Jan 20 Gene therapy has been used to revive light detecting cells in the eyes of six patiients who would otherwise have gone blind. BBC News reports today that "the doctors involved believe that the treatment could in time be used to treat common forms of blindness."
Jan 21 The Human Rights Watch report for 2014 describes the Assad regime in Syria as waging war by killing civilians. BBC News reports that there is "clear evidence that Syria has systematically tortured and executed about 11,000 detainees since the start of the uprising." London's Telegraph writes of accusations that the Assad regime has been aiding al-Qaeda associated opponents in order to persuade the West that the uprising against him is terrorist-led. An international conference regarding the civil war in Syria is set to begin tomorrow. Thirty countries will be represented. Reuter's describes the talks as already in disarray. Assad is saying he will not step down and that the talks should focus on fighting terrorism.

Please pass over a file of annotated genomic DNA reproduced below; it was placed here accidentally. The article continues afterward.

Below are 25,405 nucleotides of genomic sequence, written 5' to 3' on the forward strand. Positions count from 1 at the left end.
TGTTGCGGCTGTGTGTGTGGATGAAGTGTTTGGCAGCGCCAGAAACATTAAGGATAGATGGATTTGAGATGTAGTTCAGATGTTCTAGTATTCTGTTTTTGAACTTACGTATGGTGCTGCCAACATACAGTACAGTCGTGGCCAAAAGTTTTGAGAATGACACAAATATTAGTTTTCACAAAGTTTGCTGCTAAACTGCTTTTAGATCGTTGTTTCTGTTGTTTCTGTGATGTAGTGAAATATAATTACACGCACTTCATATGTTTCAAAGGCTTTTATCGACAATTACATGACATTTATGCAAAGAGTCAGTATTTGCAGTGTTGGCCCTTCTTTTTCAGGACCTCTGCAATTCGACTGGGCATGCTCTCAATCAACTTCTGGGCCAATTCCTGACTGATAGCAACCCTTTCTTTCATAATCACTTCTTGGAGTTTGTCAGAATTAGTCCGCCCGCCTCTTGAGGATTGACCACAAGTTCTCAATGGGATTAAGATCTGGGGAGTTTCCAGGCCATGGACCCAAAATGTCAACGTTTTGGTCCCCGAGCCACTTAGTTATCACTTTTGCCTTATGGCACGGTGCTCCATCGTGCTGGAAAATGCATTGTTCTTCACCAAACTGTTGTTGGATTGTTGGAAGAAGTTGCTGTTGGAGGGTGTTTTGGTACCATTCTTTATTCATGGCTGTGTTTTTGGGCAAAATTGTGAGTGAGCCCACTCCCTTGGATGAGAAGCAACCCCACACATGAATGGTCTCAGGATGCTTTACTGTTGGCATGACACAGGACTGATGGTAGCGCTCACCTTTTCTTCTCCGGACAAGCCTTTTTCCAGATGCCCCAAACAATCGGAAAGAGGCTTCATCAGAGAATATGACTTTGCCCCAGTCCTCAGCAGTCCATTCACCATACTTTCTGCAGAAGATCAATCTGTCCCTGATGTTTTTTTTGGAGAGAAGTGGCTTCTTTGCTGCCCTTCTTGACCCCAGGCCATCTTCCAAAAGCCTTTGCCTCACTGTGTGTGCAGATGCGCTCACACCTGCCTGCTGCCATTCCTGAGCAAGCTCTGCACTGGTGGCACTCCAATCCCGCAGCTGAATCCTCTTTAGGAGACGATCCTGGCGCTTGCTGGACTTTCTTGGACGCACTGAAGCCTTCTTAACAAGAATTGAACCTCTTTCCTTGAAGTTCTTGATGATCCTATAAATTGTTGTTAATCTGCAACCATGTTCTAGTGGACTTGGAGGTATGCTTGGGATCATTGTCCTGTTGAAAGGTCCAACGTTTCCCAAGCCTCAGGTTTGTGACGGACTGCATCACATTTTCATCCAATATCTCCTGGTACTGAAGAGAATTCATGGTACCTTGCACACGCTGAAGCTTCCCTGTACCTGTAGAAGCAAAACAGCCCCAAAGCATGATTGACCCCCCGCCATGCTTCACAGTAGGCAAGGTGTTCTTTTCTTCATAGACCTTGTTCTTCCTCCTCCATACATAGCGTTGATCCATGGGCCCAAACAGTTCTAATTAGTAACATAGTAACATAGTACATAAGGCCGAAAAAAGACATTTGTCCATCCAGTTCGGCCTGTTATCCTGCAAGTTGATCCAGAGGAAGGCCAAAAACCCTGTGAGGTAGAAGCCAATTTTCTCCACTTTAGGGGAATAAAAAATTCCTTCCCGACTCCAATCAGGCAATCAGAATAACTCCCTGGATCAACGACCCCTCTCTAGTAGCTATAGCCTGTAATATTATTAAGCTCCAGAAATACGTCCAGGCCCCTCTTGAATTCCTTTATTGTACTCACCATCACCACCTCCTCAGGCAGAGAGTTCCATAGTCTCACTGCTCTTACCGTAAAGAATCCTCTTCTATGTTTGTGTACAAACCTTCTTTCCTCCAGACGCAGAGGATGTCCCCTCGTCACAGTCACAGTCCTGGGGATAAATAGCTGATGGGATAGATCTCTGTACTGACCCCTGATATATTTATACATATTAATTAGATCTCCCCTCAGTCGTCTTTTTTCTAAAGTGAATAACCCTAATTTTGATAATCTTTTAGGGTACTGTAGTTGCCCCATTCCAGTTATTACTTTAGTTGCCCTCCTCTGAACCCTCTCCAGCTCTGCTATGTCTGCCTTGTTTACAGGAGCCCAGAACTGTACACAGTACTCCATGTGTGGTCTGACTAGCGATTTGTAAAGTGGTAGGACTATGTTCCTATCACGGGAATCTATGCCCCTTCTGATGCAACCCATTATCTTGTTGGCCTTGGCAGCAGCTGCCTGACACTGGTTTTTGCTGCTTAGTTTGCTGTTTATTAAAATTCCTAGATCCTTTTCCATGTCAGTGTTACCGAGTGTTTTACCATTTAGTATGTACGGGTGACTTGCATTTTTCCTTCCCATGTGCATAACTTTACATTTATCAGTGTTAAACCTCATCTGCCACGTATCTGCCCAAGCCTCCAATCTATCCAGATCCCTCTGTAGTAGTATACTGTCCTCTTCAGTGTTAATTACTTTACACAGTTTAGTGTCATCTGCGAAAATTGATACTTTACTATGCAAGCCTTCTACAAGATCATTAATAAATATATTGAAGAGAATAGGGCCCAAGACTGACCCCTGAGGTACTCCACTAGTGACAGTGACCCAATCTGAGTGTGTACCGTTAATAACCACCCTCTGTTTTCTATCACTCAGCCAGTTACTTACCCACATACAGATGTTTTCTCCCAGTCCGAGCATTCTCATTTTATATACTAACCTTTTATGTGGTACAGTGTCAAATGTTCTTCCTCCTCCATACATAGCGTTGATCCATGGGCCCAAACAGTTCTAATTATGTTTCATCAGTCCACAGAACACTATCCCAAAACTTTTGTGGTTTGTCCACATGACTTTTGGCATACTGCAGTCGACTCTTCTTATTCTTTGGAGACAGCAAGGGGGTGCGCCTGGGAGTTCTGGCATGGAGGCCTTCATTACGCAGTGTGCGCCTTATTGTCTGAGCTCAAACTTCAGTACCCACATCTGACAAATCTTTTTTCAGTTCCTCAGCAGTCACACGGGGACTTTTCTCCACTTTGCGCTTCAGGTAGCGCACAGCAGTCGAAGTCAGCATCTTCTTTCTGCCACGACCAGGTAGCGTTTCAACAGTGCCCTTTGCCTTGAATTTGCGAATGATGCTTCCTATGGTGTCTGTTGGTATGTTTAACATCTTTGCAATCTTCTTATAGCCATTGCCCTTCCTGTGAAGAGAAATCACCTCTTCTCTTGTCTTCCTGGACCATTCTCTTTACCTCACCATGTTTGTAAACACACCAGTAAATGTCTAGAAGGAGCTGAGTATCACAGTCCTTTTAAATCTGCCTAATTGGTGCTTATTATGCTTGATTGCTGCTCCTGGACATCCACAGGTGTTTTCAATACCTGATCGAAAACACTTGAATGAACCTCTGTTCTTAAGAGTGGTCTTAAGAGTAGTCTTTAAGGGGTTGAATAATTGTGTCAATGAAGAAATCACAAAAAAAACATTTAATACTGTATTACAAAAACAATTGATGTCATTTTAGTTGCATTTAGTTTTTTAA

Jan 22 Britain's Foreign Secretary William Hague has viewed the gruesome evidence of torture and killings by government forces in Syria, and he says the perpetrators must be brought to justice.
Jan 22 Argentina has an inflation problem. Inflation is in double digits. The courts have overturned an attempt by the government to prevent anyone from publishing an inflation figure different from what the government says it is. The value of Argentina's currency is threatened, and the government needs more revenue. BBC News reports that anyone buying items through international websites, such as Amazon.com, "will now need to sign a declaration and produce it at a customs office, where the packages have to be collected." Someone complains: "Each time you go to customs, you need to spend three or four hours."